But to resume. We now cross the Brighouse and Denholme Gate turnpike road, which intersects the village of Queensbury, and at once commenced the descent to Hole Bottom, which is nearly as steep as the hill side near Netherton. About half way down the hill we pass No.7 shaft, 38 yards deep, all completed, as was also No.6, 107 yards deep. From the top to the bottom of this hill the contractors had a tramway and a stationary engine, as at Netherton, and two cottages had to be pulled down to make way for this temporary line.

Near the Sportsman Inn, at the top of the hill, some extensive stone quarries are in full operation, good flag-rock being quarried. This stone is sent to all parts of the country, a large quantity being conveyed to Holmfield station, and then forwarded by rail to its destination; or if it has to be sent in another direction, it is conveyed by road to Clayton station, on the new line, and from thence forwarded in railway trucks.

If Queensbury is to reap the full advantage of this line, which is so near completion, something must be done to make a connection with Hole Bottom, where there is the convenience for a station. Hole Bottom is only half-a-mile away from Queensbury, although it is in another local board district. The railway company have brought the line within half-a-mile of the village, and yet the people must travel, or goods must be sent, either to Thornton, Clayton or Holmfield, in each case three or four miles away, in order to obtain any benefit from the line. The railway company are not bound to do more than they have done, therefore all the greater necessity for the enterprising and public spirit of the inhabitants to be called forth to complete the connection. If the contractors can convey minerals up the hill; and if Mr Briggs, colliery owner, can bring coals and colliers from his pit at Hole Bottom, to his siding at Queensbury, surely the money and the necessary engineering skill will be provided for the convenience and commercial necessities of this thriving village. No doubt, if overtures are made to the railway company, they will be met in a liberal spirit.

We are now at Hole Bottom, which is a busy scene, for here are lime grinding sheds, carpenters’ shed, large blacksmiths’ shop, and various other offices. Here, on the embankment, are the offices of Messrs Benton and Woodiwiss, who are one of the most extensive firms of contractors for railways in the kingdom.

At Hole Bottom, the line for Halifax forms a double junction with the Bradford, Thornton, and Keighley line. An embankment has been formed, branching to the right towards Clayton, from the cutting at the entrance to the tunnel, and another to the left, branching towards Thornton, and lofty viaducts on the Bradford and Thornton line connect the ends of the two embankments.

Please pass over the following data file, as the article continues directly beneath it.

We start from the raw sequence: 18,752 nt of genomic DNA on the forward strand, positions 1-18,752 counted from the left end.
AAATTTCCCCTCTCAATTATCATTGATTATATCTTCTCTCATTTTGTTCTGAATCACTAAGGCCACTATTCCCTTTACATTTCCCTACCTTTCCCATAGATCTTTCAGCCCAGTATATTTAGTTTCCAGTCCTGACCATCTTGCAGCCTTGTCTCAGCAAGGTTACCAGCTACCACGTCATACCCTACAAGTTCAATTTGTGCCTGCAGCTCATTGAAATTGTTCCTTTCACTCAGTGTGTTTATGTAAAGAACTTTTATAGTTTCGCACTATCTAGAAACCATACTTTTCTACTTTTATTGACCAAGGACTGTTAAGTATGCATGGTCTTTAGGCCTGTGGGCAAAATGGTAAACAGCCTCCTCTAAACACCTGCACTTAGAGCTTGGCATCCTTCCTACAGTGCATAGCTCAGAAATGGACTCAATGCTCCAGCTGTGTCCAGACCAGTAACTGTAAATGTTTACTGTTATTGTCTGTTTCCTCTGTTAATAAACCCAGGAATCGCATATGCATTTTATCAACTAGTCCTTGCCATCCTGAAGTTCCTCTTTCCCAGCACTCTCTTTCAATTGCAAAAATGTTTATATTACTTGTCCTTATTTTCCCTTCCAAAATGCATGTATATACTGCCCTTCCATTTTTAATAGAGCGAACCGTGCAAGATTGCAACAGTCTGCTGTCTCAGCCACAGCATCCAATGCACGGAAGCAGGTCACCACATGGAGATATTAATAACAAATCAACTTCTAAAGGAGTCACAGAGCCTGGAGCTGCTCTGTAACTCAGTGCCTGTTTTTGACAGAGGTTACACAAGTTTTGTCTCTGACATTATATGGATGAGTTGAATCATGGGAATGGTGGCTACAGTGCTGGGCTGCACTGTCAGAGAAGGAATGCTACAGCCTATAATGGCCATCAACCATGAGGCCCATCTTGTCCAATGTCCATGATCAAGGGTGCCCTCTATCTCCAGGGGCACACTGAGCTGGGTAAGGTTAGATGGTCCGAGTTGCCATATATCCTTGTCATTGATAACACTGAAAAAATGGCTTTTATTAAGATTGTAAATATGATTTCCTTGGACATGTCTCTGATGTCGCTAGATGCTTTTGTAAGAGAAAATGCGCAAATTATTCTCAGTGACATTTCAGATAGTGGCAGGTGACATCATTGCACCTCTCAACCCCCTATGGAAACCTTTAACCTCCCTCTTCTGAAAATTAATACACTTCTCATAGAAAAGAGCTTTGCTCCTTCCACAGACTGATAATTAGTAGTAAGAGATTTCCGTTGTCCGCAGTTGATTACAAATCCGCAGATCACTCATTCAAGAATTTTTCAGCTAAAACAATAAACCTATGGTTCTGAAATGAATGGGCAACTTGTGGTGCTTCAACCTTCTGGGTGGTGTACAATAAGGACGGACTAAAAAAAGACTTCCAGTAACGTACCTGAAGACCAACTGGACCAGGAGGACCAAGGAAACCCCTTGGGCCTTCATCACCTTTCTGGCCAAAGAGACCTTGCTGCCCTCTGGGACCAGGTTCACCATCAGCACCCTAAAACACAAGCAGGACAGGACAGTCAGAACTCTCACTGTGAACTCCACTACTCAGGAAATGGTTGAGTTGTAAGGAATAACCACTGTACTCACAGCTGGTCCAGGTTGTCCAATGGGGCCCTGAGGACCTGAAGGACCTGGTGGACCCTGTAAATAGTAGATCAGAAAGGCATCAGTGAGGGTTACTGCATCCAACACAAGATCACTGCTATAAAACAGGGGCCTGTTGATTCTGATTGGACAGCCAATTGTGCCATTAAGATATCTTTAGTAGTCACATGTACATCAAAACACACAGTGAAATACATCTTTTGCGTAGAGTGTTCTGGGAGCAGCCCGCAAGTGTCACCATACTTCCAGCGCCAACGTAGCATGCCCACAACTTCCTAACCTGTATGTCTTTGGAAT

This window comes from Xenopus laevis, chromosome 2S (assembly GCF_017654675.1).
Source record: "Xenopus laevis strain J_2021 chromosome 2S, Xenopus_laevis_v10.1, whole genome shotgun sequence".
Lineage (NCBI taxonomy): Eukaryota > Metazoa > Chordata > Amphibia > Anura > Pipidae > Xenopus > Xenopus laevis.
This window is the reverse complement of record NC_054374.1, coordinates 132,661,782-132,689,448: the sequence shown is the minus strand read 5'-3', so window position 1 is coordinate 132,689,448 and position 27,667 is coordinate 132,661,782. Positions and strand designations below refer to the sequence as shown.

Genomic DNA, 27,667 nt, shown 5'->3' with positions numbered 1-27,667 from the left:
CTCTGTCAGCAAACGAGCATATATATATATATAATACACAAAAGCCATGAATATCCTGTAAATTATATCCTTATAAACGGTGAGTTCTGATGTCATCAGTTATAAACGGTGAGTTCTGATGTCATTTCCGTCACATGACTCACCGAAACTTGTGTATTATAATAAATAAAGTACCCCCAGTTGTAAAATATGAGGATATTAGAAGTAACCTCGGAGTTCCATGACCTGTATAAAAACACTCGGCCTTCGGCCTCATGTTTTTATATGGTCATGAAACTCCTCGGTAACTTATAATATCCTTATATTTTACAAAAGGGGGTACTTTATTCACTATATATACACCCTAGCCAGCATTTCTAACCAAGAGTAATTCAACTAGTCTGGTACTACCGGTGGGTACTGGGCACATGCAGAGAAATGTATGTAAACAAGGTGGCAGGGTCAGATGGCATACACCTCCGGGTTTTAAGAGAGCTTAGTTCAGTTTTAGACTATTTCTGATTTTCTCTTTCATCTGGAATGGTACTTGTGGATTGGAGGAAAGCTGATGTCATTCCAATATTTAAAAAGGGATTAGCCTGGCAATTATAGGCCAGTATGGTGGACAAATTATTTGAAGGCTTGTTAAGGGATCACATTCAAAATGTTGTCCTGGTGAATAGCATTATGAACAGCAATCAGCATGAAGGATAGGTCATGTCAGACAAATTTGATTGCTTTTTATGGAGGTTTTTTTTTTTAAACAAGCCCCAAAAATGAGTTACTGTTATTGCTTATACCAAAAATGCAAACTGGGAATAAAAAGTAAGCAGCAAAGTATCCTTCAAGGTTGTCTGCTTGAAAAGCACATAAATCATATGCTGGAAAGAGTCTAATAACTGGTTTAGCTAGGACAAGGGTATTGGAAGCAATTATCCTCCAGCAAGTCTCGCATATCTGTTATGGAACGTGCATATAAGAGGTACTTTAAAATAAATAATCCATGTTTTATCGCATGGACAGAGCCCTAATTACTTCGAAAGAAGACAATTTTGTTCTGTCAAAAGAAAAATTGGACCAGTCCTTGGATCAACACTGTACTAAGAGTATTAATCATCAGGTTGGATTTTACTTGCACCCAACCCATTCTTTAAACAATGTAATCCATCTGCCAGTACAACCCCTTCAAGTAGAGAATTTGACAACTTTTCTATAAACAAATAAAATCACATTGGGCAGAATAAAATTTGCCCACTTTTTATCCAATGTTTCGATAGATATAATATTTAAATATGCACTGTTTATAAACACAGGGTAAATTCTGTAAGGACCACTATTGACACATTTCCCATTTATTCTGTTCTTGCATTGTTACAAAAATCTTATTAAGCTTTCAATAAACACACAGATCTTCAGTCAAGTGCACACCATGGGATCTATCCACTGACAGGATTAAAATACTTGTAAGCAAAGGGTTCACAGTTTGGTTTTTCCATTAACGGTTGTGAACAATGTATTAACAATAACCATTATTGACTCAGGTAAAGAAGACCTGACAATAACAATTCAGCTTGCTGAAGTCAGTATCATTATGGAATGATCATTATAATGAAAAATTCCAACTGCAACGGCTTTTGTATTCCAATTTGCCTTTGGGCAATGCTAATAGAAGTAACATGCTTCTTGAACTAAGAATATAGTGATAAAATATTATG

Our thanks are due to the contractors for their courtesy in affording us every information, and for allowing us to inspect the plans, maps, and sections, from which we gathered, that from the  bridge above Holmfield station, to the entrance to the tunnel, there is a rise of 1 in 50; from the Ovenden end of the tunnel to Hole Bottom, the rise is 1 in 100; and soon after the line leaves the tunnel it begins to fall towards Bradford 1 in 115, so that the gradients are tolerably easy.

With respect to the construction of the tunnel, it may be interesting to state that the headings between the Ovenden end and No.1 shaft were joined on the 24th of July 1875; between Hole Bottom end and No.8 shaft on the 26th of October 1875; between 1 and 2 shafts on the 23rd of March 1876; between 3 and 4 shafts on the 28th of August 1877; and between 4 and 6 shafts on the 2nd of October 1877. It will be remembered that No.5 shaft had to be abandoned after sinking 90 yards on account of the accumulation of water.

The masonry and the arching of the tunnel is now completed on the Ovenden side to No.4 shaft. About the centre there yet remains a portion of the excavation of the tunnelling to finish and a large number of men are at work upon it. The Hole Bottom end is completed for a considerable distance.

Ever since the contractors were enabled to tap the water, and let it run away, the most rapid progress has been made. About 600 men are working in connection with the tunnel, and about 100 on the line outside. These include excavators, masons, bricklayers, blacksmiths, carpenters, horsemen, and engine drivers. Two large locomotives are employed in the tunnel taking materials to the works and bringing out the rubbish. 500 cubic yards of excavation are taken out on the average daily, in addition to what is sent up the centre shaft by the aid of the stationary engine on the top. One locomotive is kept at work in conveying bricks from Clayton for the arching of the tunnel. The sides of the tunnel are massive stone masonry, while the arch is six bricks in thickness.